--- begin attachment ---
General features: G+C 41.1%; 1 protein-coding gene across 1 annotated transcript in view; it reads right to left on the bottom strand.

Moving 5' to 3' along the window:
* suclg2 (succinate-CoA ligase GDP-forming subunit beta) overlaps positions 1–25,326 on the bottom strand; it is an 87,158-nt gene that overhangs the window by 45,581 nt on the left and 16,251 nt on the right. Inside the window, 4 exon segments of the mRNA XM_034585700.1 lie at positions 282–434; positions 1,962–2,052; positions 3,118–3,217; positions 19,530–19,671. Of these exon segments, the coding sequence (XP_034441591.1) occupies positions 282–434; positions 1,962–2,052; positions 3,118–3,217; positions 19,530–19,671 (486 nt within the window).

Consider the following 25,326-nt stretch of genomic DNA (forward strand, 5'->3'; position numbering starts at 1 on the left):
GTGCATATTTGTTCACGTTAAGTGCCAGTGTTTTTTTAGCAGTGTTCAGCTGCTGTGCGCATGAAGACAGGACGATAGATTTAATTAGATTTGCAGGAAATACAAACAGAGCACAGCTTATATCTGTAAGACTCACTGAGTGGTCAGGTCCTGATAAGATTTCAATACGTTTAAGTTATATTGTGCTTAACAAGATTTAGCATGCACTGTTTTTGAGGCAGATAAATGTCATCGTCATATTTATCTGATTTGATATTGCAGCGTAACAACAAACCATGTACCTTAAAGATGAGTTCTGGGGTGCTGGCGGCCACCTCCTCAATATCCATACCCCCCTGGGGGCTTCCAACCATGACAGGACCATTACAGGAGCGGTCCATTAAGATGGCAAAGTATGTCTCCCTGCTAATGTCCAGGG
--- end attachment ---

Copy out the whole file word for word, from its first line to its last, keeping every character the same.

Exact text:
General features: G+C 41.1%; 1 protein-coding gene across 1 annotated transcript in view; it reads right to left on the bottom strand.

Moving 5' to 3' along the window:
* suclg2 (succinate-CoA ligase GDP-forming subunit beta) overlaps positions 1–25,326 on the bottom strand; it is an 87,158-nt gene that overhangs the window by 45,581 nt on the left and 16,251 nt on the right. Inside the window, 4 exon segments of the mRNA XM_034585700.1 lie at positions 282–434; positions 1,962–2,052; positions 3,118–3,217; positions 19,530–19,671. Of these exon segments, the coding sequence (XP_034441591.1) occupies positions 282–434; positions 1,962–2,052; positions 3,118–3,217; positions 19,530–19,671 (486 nt within the window).

Consider the following 25,326-nt stretch of genomic DNA (forward strand, 5'->3'; position numbering starts at 1 on the left):
GTGCATATTTGTTCACGTTAAGTGCCAGTGTTTTTTTAGCAGTGTTCAGCTGCTGTGCGCATGAAGACAGGACGATAGATTTAATTAGATTTGCAGGAAATACAAACAGAGCACAGCTTATATCTGTAAGACTCACTGAGTGGTCAGGTCCTGATAAGATTTCAATACGTTTAAGTTATATTGTGCTTAACAAGATTTAGCATGCACTGTTTTTGAGGCAGATAAATGTCATCGTCATATTTATCTGATTTGATATTGCAGCGTAACAACAAACCATGTACCTTAAAGATGAGTTCTGGGGTGCTGGCGGCCACCTCCTCAATATCCATACCCCCCTGGGGGCTTCCAACCATGACAGGACCATTACAGGAGCGGTCCATTAAGATGGCAAAGTATGTCTCCCTGCTAATGTCCAGGG